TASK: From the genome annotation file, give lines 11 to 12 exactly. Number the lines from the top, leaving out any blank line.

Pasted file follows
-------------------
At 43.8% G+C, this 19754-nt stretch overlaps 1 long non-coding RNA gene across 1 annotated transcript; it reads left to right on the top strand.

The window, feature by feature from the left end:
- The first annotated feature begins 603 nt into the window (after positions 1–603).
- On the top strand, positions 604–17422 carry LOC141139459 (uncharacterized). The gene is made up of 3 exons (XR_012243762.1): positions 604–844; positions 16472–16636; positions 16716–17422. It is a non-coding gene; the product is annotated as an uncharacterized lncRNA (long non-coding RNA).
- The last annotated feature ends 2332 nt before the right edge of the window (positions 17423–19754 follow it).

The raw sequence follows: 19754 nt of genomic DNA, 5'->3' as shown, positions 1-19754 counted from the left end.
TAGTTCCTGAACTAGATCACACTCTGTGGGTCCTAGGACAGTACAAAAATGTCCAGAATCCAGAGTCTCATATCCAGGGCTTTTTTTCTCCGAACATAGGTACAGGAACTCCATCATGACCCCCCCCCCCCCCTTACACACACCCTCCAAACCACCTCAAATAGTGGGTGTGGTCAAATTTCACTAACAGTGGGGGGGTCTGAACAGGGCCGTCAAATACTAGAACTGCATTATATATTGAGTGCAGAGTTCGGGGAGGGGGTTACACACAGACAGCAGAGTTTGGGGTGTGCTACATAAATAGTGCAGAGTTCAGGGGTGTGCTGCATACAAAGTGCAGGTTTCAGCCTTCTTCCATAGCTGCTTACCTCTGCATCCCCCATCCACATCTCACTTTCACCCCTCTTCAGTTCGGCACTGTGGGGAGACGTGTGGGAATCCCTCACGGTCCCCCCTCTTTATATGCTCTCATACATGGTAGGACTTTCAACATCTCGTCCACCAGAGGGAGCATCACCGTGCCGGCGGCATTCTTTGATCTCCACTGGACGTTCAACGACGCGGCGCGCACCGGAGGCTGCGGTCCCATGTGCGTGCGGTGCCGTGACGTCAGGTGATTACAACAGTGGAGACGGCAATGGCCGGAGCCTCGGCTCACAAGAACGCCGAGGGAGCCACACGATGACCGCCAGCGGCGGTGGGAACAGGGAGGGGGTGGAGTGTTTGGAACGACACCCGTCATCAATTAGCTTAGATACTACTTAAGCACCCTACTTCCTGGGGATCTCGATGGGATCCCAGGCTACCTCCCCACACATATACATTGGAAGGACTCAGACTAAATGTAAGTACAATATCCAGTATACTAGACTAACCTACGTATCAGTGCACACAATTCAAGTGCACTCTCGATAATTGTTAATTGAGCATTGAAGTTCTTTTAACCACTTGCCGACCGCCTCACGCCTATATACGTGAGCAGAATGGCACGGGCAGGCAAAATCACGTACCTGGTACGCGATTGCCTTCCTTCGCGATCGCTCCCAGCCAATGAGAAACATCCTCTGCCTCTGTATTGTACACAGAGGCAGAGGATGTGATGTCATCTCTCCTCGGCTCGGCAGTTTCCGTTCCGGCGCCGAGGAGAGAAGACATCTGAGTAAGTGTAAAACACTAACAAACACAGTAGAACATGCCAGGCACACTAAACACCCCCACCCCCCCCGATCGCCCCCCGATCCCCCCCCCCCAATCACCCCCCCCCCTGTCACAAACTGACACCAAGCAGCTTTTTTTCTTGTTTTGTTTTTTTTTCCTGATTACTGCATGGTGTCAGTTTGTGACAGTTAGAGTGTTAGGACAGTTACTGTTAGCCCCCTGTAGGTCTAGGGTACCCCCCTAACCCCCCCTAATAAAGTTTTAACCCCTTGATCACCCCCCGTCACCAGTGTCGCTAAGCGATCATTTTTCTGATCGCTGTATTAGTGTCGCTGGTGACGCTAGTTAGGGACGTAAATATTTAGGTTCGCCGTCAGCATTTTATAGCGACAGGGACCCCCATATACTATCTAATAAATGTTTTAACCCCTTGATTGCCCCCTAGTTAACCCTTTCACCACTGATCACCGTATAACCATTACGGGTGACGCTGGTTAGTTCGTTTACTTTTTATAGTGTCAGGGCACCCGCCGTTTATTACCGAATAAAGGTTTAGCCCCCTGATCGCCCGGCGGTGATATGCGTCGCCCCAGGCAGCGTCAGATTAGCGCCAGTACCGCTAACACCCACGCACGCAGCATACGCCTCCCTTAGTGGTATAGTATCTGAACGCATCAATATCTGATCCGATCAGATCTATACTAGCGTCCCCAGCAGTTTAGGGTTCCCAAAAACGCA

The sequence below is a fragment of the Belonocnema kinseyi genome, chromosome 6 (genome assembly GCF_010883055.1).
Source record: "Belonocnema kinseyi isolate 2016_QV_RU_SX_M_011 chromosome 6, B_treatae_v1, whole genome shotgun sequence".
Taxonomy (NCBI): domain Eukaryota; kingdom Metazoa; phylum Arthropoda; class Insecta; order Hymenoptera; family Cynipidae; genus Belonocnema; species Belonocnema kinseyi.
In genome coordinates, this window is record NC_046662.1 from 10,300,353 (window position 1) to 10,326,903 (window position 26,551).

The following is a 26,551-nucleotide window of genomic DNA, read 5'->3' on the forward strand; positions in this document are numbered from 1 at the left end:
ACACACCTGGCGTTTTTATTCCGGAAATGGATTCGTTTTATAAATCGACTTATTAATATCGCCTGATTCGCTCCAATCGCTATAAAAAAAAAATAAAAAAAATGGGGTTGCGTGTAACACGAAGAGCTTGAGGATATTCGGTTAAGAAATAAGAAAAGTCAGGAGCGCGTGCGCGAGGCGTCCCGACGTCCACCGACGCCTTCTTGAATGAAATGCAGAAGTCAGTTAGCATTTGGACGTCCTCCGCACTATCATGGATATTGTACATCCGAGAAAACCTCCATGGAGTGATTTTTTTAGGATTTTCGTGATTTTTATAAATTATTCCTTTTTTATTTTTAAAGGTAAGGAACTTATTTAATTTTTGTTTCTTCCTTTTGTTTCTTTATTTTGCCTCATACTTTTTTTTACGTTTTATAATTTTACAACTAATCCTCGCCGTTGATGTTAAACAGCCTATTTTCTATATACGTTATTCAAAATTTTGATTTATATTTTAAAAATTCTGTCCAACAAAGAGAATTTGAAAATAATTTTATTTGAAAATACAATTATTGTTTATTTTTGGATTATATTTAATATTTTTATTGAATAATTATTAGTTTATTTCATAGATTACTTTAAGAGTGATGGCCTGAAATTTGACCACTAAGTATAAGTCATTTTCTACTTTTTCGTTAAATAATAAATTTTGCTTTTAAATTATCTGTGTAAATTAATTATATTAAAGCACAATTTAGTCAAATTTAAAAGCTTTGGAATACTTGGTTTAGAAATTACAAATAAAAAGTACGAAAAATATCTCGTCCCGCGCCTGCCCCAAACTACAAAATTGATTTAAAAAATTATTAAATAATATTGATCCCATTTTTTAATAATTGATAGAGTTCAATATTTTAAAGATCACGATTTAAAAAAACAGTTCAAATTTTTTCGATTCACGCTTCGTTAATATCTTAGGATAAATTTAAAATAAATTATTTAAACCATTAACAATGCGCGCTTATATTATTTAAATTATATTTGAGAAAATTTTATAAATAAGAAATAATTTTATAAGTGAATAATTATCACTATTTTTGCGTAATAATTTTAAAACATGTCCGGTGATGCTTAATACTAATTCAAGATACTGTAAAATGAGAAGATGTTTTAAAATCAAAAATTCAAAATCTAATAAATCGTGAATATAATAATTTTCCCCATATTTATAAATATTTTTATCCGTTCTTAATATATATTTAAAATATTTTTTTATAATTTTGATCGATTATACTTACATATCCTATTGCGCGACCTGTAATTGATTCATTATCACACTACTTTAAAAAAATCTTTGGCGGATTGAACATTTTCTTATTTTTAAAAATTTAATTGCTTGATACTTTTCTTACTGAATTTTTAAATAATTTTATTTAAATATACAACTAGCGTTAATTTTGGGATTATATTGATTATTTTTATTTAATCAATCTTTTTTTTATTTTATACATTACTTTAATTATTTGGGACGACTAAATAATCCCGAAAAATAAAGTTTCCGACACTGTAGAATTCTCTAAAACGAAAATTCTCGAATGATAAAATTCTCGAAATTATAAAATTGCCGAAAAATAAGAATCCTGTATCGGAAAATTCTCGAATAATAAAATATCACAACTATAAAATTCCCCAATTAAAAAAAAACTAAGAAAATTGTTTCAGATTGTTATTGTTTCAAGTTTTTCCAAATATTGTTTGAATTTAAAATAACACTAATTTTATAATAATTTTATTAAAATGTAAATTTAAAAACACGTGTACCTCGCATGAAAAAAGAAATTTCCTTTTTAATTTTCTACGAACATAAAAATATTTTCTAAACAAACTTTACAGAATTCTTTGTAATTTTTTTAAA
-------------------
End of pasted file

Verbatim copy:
In genome coordinates, this window is record NC_046662.1 from 10,300,353 (window position 1) to 10,326,903 (window position 26,551).

The following is a 26,551-nucleotide window of genomic DNA, read 5'->3' on the forward strand; positions in this document are numbered from 1 at the left end: